'Hiss' is the word at Wilbur D. May Museum
The Sssnakes Alive! Exhibit at the Wilbur D. May Museum can test your mettle, whether that's holding a snake in person or sitting just a few seats away from the live boa constrictors, pythons and more brought out as part of a weekend show.
And, if the Brazilian Rainbow Boa highlighted as part of a show doesn't strike your fancy, how about the Kenyan Sand Boa or the Reticulated Python, which is considered to be the longest python species in the world? While families and school children attending the museum during the week won't get to see these weekend-only shows, they still will have the opportunity to touch and hold snakes, like the Black Milk Snake, due to the snake handlers that regularly circulate, providing hands-on, up-close experiences as part of the exhibition.
"The snake handlers are here every day so kids can hold different snakes and get their pictures taken," said Samantha Szesciorka, assistant curator at the museum. "In addition, we have special programming on weekends that includes snake presentations and additional snakes on display from the Great Basin Herpetological Society."
The exhibit, covering three rooms-plus at the Wilbur D. May Museum, runs through April 10, and can be experienced Wednesdays through Sundays, the museum's open days. Sssnakes Alive! provides all kinds of interesting details about snakes, ranging from the family and species of particular snakes on exhibit to their common names and the geographic regions in which they are found. In the room directly off the main entrance to the museum, live examples of the Arizona Mountain Kingsnake, Hognose Snake, Black Eastern Kingsnake, Yellow Rat Snake and others can be found. There also is a 25-foot model snake on the floor to climb through, but that is not for climbing on top of, according to a sign posted nearby.
"People should come to the exhibit because it’s really fun and educational for all age levels," said Szesciorka. "It’s a great way to spend the afternoon and, honestly, you can’t beat the looks on the kids' faces when they’re holding a big snake."
Heading toward the back of the exhibition, there is information posted about some of the more common snake myths and mythologies, the benefits of snakes – a 5-pound snake eats 140 to 150 mice annually, saving several tons of grain each year, as an example – and how to prevent and treat snake bites. Never poke at or kick a snake is an idea.
In a back room, there is a bridge on which to walk over (enclosed) fake and real rattlesnakes, and more information about snakes such as the Coral Snake, Copperhead, and Cottonmouth, although live versions of these are not on exhibit. In another back room, several Great Basin Rattlesnakes – all in a secure glass cage -- can be found. And yes, this is a type of venomous snake that lives in the Great Basin.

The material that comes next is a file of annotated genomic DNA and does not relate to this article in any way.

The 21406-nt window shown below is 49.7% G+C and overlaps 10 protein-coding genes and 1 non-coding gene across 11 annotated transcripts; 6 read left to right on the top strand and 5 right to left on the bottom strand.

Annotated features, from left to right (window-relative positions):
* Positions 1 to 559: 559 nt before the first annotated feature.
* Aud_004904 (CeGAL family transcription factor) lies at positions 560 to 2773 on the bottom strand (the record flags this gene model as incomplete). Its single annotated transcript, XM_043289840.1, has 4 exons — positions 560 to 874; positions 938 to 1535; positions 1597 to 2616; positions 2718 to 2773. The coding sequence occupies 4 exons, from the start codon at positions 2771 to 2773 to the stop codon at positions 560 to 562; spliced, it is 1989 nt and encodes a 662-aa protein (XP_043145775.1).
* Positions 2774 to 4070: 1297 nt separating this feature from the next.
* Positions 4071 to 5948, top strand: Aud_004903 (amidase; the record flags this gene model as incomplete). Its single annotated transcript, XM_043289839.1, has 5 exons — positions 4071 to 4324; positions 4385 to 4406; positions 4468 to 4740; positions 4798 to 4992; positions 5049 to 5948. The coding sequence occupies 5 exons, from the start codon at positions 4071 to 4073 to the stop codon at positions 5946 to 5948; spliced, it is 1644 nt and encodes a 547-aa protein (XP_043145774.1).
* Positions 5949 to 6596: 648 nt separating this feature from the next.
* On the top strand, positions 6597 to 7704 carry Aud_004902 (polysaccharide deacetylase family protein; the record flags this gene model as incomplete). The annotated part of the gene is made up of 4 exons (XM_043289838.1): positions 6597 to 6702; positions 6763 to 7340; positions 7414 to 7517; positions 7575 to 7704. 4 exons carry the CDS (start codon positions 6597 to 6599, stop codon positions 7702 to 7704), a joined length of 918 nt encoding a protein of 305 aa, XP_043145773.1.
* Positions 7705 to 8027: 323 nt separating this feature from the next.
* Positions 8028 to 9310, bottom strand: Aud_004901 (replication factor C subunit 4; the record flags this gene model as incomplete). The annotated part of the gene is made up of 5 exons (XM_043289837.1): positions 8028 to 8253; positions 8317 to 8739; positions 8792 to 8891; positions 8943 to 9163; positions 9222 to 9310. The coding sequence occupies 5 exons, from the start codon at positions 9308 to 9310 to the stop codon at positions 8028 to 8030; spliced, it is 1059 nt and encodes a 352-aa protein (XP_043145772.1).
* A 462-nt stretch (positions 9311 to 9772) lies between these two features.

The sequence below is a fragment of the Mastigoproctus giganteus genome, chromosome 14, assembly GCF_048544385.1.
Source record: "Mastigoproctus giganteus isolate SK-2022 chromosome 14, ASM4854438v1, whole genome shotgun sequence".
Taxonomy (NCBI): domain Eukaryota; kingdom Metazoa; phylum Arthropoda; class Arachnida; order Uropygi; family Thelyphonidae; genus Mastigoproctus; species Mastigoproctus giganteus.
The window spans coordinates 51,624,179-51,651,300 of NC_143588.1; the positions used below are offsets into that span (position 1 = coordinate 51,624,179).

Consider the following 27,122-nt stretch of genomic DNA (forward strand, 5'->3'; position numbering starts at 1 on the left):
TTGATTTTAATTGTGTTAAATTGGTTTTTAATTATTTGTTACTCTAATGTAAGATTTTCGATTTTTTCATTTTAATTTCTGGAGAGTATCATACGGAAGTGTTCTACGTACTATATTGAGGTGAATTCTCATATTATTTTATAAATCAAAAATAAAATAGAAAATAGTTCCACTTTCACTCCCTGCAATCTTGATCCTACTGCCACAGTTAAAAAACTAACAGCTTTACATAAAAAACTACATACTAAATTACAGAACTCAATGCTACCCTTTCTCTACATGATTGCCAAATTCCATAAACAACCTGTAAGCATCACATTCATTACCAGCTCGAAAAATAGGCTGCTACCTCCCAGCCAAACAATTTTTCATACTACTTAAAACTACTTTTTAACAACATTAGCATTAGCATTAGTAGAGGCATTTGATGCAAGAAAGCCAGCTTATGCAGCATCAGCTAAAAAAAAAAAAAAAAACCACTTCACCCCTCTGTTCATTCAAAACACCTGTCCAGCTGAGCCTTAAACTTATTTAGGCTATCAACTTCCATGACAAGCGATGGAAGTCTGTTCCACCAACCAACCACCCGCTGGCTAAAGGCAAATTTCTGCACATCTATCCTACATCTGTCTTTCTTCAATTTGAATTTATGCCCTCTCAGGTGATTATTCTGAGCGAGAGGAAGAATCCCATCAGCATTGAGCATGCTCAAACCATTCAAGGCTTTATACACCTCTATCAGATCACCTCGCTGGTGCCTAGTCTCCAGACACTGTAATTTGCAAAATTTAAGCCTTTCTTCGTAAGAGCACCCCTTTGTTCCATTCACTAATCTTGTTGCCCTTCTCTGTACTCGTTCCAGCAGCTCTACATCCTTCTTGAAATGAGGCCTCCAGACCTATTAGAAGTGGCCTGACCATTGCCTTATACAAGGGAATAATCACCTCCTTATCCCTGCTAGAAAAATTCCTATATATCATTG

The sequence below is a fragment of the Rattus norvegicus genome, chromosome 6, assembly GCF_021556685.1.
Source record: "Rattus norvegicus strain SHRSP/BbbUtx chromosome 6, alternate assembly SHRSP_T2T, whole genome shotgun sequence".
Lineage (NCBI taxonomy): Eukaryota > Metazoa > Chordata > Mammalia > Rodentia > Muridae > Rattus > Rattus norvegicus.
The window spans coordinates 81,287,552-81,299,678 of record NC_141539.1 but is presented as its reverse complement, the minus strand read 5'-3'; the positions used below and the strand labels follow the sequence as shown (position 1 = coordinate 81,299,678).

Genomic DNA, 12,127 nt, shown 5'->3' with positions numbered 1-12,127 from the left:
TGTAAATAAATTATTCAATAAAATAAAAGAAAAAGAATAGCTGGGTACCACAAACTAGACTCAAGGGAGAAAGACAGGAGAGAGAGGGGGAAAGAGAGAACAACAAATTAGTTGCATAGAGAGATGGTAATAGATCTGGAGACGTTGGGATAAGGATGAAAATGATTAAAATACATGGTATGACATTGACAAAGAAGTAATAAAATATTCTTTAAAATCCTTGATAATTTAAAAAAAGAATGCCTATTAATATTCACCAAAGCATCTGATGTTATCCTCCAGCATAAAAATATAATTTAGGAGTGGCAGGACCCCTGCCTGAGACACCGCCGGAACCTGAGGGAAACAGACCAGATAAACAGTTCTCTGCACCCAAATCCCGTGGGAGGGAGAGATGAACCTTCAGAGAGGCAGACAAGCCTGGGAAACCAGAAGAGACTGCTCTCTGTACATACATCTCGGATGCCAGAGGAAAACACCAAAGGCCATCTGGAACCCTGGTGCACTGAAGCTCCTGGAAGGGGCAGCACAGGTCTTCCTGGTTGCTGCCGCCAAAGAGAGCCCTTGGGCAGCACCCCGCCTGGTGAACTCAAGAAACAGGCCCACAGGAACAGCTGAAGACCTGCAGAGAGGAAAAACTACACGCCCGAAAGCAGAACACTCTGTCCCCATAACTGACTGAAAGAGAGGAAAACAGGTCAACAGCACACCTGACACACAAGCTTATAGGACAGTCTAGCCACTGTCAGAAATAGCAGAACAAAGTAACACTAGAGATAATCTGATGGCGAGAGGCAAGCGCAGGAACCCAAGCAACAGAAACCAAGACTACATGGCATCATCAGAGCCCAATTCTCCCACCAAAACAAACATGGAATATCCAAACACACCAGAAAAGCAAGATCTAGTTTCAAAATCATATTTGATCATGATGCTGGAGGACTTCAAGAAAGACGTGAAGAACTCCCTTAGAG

"The response [to the exhibit] has been really great," said Szesciorka. "We have had record-setting attendance. I think people really like the chance to see different snakes, hold them, and get over any fears they may have. Also, you can’t beat the bridge over the rattlesnake pit."
Visitors also can discover important snake-related terms, such as 'herpetology,' which is the study of snakes, and 'ophidiophobia,' which is the fear of snakes. As well, all of the information is displayed in English, but has Spanish translations available directly below. For visitors, like Nathan Padilla, 15, Sssnakes Alive! can be a real eye-opener.
"You can learn new things," he said. "I learned a few new things about snakes, like if a [venomous] snake bites you just to stay calm and try not to freak out because then the venom will run faster through your body."
Admission to the museum also provides access to the permanent collection of items owned by Wilbur D. May, who, of course, the museum is named after and who formerly owned the Double Diamond Ranch in South Reno. This permanent exhibition always can be worth a visit, as all of the items on display, including the large stuffed Polar Boar to several miniatures examples of snuffboxes, once belonged to May, an avid world traveler.
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